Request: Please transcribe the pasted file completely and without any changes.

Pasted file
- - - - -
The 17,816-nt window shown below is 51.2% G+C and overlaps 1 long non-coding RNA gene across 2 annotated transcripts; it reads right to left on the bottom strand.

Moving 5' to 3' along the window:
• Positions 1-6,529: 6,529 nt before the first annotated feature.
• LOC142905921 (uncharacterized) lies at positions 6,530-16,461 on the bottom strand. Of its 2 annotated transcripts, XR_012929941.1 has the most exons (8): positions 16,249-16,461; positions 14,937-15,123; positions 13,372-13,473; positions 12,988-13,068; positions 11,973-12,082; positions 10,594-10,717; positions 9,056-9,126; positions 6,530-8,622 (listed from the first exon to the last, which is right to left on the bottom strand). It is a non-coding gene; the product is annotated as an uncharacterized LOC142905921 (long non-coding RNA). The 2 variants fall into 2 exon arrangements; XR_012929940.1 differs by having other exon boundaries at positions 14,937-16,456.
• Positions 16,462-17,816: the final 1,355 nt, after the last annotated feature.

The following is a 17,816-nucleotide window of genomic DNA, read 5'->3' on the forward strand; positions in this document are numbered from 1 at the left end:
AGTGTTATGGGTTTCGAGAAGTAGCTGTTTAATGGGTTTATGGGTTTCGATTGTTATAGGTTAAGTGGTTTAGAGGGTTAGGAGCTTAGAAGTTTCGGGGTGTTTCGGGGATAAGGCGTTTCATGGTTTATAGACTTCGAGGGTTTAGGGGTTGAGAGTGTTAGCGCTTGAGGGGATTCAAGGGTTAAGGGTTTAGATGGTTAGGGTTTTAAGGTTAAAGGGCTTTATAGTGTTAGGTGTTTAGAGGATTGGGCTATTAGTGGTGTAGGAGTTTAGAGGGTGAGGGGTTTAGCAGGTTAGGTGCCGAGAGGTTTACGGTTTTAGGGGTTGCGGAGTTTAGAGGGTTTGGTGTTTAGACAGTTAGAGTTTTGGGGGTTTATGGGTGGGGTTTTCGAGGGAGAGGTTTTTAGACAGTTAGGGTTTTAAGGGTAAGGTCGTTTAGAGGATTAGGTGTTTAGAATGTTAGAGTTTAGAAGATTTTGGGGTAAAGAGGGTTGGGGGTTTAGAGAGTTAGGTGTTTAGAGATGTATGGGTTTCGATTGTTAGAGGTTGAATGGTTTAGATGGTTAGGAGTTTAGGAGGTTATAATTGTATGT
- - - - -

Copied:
The 17,816-nt window shown below is 51.2% G+C and overlaps 1 long non-coding RNA gene across 2 annotated transcripts; it reads right to left on the bottom strand.

Moving 5' to 3' along the window:
• Positions 1-6,529: 6,529 nt before the first annotated feature.
• LOC142905921 (uncharacterized) lies at positions 6,530-16,461 on the bottom strand. Of its 2 annotated transcripts, XR_012929941.1 has the most exons (8): positions 16,249-16,461; positions 14,937-15,123; positions 13,372-13,473; positions 12,988-13,068; positions 11,973-12,082; positions 10,594-10,717; positions 9,056-9,126; positions 6,530-8,622 (listed from the first exon to the last, which is right to left on the bottom strand). It is a non-coding gene; the product is annotated as an uncharacterized LOC142905921 (long non-coding RNA). The 2 variants fall into 2 exon arrangements; XR_012929940.1 differs by having other exon boundaries at positions 14,937-16,456.
• Positions 16,462-17,816: the final 1,355 nt, after the last annotated feature.

The following is a 17,816-nucleotide window of genomic DNA, read 5'->3' on the forward strand; positions in this document are numbered from 1 at the left end:
AGTGTTATGGGTTTCGAGAAGTAGCTGTTTAATGGGTTTATGGGTTTCGATTGTTATAGGTTAAGTGGTTTAGAGGGTTAGGAGCTTAGAAGTTTCGGGGTGTTTCGGGGATAAGGCGTTTCATGGTTTATAGACTTCGAGGGTTTAGGGGTTGAGAGTGTTAGCGCTTGAGGGGATTCAAGGGTTAAGGGTTTAGATGGTTAGGGTTTTAAGGTTAAAGGGCTTTATAGTGTTAGGTGTTTAGAGGATTGGGCTATTAGTGGTGTAGGAGTTTAGAGGGTGAGGGGTTTAGCAGGTTAGGTGCCGAGAGGTTTACGGTTTTAGGGGTTGCGGAGTTTAGAGGGTTTGGTGTTTAGACAGTTAGAGTTTTGGGGGTTTATGGGTGGGGTTTTCGAGGGAGAGGTTTTTAGACAGTTAGGGTTTTAAGGGTAAGGTCGTTTAGAGGATTAGGTGTTTAGAATGTTAGAGTTTAGAAGATTTTGGGGTAAAGAGGGTTGGGGGTTTAGAGAGTTAGGTGTTTAGAGATGTATGGGTTTCGATTGTTAGAGGTTGAATGGTTTAGATGGTTAGGAGTTTAGGAGGTTATAATTGTATGT